Today's walk takes us into your kitchen. While this tip may be obvious to most, it's the doing that is harder, so we'll talk about some easy steps to making this happen. We all know that cooking our own food is better than buying processed, packaged, quick-fire meals, but so many people shy away from making their own food for the simple convenience of it all. Here are some "baby steps" toward making your own food that you could incorporate one at a time for long-term success.
1. Make a grocery list with recipes in hand. Choose which recipes (or maybe it's more realistic to just do one a week to start with) you want to use for the week. I usually list the days of the week on one corner of my list with the recipes next to each day. Then make your list according to those recipes. Here's the key: ONLY BUY WHAT YOU'RE PLANNING FOR. If the kitchen's stocked with quick and easy meals, you'll always use those, and the fresh veggies and other ingredients will go bad in your fridge.
2. Find recipes that you're excited about--clip them from your magazines as soon as you see them; print them off the Internet right away; make a binder of recipes you want to try. All this will add for more motivation when making that grocery list.
3. Start with simple meals. Ask around for recipes your friends use that involve very few ingredients.
4. Buy an easy-to-follow cookbook. The fancy cookbooks at places like Williams Sonoma leave all of our mouths watering, but when you look at the ingredients and instructions, you're left asking, "Wha?!" Find a book with ingredients you recognize and instructions you can follow. My favorite is Mark Bittman's How to Cook Everything.
5. Avoid recipes that include processed ingredients (mixes that come in a bag, box or pocket). If you read the label on these products, you'll usually find stuff you want to stear clear of. On another walkthrough we'll talk about reading labels, but as a teaser, I can say this right now--packaged, dried products usually contain MSG, and you want to stay far far away from that.
6. This isn't a baby step, it's a big one. Throw the microwave away (or sell it on craigslist for an extra buck or two!). I know that sounds daunting, but get through the other steps before you even consider this one. We don't have a microwave, and you'd be surprised how easy (and healthy) it is to use substitutes for zapping food. Most of my leftovers I heat on the stove or in the toaster over. I pop popcorn on a whirlygig contraption and it takes less time than a microwave--plus no MSG! I have a kettle always ready on my stovetop for boiling water. I thaw frozen meats under running water (use cool water so bacteria doesn't have ideal conditions to grow--but plan for it to take a little longer. I put my meat in a sealed plastic bag in a bowl that catches the water, that way the meat is always surrounded by the water. Then I also don't have to run the water for the entire time; I just let the meat sit in the water for a bit, then run the water to freshen it up).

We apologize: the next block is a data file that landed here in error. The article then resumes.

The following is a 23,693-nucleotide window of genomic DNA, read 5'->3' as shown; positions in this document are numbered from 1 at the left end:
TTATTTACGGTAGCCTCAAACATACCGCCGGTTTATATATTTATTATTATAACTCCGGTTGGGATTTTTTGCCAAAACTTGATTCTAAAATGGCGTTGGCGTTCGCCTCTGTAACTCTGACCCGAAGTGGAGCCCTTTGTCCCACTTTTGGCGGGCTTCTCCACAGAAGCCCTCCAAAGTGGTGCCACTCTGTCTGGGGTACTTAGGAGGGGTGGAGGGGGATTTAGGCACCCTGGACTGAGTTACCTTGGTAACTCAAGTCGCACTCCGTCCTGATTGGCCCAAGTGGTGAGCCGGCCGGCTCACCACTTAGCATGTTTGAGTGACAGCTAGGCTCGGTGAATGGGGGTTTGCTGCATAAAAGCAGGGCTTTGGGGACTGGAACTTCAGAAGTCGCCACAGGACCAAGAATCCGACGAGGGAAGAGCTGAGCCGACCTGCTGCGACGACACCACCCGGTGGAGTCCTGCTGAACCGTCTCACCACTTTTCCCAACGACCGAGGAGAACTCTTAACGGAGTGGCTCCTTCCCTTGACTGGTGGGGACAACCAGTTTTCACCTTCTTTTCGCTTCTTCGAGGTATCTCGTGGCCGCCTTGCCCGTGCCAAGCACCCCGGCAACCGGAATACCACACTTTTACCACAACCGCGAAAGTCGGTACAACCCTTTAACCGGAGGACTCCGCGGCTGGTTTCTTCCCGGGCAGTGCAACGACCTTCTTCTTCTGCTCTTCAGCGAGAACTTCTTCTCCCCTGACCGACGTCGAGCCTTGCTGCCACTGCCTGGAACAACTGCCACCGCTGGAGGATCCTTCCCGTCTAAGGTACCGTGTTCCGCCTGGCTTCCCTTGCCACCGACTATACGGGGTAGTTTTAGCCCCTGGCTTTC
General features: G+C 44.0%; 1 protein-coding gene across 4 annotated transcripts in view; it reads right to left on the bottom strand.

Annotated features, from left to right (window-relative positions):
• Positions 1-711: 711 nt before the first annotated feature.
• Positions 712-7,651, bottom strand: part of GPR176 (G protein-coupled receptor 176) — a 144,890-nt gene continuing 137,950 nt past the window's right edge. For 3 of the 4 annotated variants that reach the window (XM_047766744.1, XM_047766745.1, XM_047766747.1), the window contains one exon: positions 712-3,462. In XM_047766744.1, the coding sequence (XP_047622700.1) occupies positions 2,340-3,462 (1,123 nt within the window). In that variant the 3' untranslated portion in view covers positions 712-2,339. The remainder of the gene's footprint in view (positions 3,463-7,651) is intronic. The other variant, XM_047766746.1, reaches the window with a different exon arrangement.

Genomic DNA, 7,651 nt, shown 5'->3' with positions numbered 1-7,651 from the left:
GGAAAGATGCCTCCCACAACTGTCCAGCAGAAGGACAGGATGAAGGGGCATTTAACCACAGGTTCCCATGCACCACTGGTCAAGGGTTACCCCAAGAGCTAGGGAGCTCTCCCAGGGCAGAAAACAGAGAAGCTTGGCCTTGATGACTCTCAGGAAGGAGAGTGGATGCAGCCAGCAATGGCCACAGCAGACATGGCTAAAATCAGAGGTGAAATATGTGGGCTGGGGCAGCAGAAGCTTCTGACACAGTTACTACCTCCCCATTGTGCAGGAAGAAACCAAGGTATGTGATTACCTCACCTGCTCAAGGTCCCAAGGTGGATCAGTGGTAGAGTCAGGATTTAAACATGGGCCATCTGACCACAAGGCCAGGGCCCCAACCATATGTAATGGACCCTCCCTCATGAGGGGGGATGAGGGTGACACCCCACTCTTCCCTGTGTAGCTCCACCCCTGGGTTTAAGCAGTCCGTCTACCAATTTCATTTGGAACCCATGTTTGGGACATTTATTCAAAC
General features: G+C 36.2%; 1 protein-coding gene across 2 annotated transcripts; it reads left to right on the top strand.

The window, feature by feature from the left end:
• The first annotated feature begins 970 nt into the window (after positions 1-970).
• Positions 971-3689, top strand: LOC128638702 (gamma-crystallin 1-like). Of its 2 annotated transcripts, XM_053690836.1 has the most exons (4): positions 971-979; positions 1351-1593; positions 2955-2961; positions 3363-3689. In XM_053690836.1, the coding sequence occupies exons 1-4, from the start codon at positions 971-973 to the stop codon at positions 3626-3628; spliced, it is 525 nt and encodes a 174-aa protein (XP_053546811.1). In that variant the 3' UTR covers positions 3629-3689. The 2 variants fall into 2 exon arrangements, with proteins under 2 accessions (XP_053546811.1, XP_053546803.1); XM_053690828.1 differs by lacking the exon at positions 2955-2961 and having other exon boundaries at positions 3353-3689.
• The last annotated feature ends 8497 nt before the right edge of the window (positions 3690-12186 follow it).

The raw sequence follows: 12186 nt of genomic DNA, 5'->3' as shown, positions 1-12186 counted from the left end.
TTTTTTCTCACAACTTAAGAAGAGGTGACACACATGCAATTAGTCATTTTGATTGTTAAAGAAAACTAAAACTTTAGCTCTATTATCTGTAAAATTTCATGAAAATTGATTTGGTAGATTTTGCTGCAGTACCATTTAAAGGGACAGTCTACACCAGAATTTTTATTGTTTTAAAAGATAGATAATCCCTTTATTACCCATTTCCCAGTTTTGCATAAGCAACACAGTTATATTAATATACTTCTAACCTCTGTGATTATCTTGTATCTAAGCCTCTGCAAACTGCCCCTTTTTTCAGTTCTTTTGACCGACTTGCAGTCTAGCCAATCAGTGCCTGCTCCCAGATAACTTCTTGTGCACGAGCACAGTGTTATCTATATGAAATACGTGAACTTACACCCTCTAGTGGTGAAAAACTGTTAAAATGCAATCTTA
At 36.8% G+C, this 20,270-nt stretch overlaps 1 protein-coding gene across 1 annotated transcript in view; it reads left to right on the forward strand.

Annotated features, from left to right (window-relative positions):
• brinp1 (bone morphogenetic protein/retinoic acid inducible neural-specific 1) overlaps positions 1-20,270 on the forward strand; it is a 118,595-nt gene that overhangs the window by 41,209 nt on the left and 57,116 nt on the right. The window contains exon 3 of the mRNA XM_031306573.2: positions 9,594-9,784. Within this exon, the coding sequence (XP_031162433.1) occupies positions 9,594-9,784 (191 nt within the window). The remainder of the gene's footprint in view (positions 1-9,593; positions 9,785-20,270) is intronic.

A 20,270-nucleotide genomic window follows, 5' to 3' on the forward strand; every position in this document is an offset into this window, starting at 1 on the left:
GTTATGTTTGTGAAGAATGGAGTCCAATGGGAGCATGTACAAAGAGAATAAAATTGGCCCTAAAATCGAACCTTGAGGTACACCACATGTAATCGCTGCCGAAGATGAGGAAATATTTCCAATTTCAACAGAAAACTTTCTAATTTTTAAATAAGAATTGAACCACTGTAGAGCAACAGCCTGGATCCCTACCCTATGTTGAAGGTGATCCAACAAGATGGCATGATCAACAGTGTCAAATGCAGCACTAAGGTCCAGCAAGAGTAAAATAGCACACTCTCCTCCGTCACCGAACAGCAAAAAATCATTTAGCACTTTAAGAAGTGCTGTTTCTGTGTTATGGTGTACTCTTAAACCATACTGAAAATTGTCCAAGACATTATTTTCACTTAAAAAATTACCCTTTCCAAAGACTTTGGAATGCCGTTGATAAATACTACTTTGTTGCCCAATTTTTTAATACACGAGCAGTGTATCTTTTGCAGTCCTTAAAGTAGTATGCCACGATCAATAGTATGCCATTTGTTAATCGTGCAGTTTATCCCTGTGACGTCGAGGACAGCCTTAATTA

7. This is my favorite: Watch the Food Network on a regular basis. Seeing someone else put the meal together always makes a recipe more feasible. Plus, all of the recipes you see on TV you can find on Food Network's website. And you can watch what they put in the recipe to see if it's ingredients you recognize. Best of all, they make it look so easy! My mom started making a lot more of her home-cooked meals because of Rachel Ray's 30 Minute Meals. "There's just something about how she breaks down the recipe and makes it easy to do." I can attest to the ease of her recipes--but a couple of disclaimers: 1) her stuff usually takes a bit more than 30 minutes 2) she loves to throw in one or two higher-priced ingredients, so sometimes her recipes get a bit pricey. But, if she empowers you, then it's all worth it, right?
All of these tips will help you take steps toward making your own food and avoiding processed packaged foods. Do you have any simple recipes you want to share with us? Feel free to post them in the comments box. We'd all love to try them!